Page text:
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Frank Ramirez

Victory in spite of

Each one of this week's scriptures can be viewed as victory as God's will is done, yet these stories are also paired with sadness, defeat, disability, and/or pain. As I like to put it, no one rides free.
     David fulfills his destiny from the time he was anointed king as a boy, but his friend Jonathan is dead, and a price has been paid. Paul rises to the third heaven and though he is reluctant to brag about it, his ecstatic experience is paired with an affliction which despite his prayers he is not healed from. Jesus commissions his disciples who cast out evil spirit and anointed many with healing, but his ministry to his hometown was a total failure....
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John Fitzgerald

The Shepherd King

2 Samuel 5:1-5,9-10

We come to Worship this morning with thoughts of America?s birth in our mind. This nation has maintained a noble experiment in liberty since it?s Declaration of Independence first unfurled on July 4, 1776. Over the years several representations of freedom have become popular with citizens of this fair country. The Statue of Liberty remains our most powerful symbol of freedom and liberty. It is appropriate to consider a famous poem mounted on the base of this iconic statue....
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The Village Shepherd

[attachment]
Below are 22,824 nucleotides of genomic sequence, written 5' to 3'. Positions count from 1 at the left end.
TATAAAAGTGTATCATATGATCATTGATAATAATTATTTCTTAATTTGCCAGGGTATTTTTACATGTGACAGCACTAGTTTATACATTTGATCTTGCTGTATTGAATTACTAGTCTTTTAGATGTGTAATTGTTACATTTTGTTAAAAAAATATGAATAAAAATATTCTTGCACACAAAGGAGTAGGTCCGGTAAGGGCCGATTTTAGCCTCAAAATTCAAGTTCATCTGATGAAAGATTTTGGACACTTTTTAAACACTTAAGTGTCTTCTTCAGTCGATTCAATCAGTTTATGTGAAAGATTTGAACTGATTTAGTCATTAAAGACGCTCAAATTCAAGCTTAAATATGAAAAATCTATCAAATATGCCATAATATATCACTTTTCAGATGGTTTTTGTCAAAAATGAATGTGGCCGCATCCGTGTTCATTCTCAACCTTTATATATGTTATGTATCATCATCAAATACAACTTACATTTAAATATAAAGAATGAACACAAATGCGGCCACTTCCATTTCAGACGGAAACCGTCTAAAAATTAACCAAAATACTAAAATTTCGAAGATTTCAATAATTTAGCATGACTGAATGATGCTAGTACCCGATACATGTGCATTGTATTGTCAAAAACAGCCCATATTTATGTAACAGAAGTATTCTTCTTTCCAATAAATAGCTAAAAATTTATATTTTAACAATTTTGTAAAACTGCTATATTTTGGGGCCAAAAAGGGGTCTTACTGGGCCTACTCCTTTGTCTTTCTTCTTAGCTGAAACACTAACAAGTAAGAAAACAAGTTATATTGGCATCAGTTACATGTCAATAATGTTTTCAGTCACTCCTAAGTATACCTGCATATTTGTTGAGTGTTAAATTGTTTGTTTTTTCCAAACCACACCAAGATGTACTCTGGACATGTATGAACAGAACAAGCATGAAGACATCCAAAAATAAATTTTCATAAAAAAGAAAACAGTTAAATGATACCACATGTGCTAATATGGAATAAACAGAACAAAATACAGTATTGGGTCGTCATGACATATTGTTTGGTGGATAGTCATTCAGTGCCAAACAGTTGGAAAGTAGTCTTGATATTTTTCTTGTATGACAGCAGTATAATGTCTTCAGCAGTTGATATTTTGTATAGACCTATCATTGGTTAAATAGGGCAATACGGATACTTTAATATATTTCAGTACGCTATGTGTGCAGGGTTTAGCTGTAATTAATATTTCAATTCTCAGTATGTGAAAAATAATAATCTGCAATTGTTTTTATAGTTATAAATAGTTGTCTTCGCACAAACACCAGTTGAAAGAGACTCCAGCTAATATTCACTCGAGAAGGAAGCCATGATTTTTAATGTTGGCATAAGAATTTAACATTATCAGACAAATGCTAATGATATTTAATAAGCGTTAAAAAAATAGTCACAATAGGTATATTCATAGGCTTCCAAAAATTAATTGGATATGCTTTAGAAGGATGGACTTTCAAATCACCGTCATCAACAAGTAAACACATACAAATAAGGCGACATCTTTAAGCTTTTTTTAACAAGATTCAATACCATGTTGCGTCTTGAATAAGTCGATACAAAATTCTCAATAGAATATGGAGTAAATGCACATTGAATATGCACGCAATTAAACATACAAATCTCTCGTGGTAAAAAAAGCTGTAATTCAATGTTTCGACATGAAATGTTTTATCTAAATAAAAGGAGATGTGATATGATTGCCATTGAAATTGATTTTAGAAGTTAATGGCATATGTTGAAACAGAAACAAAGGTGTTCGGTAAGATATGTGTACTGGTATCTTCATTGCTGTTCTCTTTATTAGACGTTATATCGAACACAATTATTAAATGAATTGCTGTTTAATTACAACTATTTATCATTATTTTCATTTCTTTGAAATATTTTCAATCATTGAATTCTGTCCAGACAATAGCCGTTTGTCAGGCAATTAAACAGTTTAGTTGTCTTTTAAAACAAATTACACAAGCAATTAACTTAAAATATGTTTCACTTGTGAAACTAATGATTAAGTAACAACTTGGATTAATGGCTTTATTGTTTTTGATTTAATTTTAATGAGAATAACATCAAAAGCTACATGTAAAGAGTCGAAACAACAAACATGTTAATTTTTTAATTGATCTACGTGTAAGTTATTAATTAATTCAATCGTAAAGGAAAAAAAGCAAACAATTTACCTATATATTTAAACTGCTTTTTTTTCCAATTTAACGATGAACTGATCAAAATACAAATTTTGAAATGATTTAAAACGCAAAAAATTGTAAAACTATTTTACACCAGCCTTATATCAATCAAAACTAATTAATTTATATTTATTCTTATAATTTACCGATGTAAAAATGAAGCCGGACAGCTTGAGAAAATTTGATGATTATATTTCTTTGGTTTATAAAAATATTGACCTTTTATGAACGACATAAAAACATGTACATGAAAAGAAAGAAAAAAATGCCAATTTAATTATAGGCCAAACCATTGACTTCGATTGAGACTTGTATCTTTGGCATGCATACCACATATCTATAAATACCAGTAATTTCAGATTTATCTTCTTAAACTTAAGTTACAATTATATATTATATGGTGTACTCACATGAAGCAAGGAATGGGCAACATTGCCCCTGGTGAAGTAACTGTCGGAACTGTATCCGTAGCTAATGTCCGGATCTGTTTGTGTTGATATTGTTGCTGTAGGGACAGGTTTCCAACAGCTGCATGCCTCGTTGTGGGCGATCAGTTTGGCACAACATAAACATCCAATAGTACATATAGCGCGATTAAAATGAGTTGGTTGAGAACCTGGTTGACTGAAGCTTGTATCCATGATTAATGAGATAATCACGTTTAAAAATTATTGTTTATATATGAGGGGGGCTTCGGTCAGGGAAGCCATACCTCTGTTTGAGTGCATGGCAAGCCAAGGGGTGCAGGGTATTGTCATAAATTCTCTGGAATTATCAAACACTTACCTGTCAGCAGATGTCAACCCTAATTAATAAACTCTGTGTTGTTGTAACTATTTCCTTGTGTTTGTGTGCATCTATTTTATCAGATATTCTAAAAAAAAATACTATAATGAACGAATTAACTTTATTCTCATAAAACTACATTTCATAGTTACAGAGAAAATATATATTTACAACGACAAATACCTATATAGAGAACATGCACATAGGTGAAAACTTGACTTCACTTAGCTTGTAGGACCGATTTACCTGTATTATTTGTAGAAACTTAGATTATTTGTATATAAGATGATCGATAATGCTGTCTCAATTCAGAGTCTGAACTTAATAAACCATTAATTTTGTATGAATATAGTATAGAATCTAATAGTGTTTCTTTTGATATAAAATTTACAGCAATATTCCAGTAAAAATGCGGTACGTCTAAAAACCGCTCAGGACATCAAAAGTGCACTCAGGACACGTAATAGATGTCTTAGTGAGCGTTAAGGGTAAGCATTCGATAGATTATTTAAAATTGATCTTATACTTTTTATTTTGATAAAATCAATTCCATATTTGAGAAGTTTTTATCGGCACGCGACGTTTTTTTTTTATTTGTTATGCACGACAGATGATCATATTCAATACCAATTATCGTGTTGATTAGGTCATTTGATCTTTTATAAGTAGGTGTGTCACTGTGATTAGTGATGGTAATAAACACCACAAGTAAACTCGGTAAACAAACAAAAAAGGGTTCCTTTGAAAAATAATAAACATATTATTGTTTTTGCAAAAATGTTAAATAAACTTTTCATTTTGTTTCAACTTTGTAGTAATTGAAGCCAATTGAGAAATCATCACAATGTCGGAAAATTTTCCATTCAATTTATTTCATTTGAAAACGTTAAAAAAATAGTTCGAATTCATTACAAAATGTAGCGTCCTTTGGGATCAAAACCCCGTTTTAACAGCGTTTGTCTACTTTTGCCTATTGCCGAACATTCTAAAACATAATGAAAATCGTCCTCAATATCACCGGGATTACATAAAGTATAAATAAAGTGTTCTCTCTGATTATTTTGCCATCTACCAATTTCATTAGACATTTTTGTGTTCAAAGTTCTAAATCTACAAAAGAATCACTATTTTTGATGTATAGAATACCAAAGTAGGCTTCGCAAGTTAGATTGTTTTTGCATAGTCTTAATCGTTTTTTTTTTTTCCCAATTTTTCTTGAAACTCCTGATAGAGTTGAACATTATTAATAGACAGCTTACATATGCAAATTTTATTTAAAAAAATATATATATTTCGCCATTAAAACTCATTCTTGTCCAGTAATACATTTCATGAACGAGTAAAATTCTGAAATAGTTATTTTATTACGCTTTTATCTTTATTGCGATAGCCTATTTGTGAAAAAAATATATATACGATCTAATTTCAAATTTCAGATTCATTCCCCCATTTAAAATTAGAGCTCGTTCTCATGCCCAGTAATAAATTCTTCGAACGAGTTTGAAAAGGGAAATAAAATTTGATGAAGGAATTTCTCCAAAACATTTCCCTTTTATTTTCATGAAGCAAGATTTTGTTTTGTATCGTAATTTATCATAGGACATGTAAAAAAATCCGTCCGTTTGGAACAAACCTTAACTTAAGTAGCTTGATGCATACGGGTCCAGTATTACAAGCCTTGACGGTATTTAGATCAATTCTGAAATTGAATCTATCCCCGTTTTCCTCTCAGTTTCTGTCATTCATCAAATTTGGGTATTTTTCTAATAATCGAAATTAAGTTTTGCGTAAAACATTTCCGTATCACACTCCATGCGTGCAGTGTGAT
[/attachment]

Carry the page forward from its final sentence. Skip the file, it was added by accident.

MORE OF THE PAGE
Janice Scott

Whenever I am weak, then I am strong

I recently heard a Christian testimony. In some respects it was a moving account of the ways in which Jesus had worked in the speaker's life and it seemed to reveal a deep faith, but as a listener I was left feeling a little inadequate and slightly resentful.
     One of the major problems with testimonies is that the listeners are often left feeling inadequate, for who can compare with the wonderful spiritual experiences which are described by the speakers?...
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CSSPlus (Children's Sermon Service...Plus

Cynthia Cowen

Telling About Jesus

Object: Your most favorite video
The Point: Tell others about what has brought great joy to your life.
The Lesson:  Girls and boys, it brings me joy to be able to share this time with you. Thank you for joining me. This is my most favorite video. (Briefly tell the video story and why it is special to you.)...
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Gospel Grams 1 (Ages 5-7)

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Gospel Grams 2 (Ages 8-10)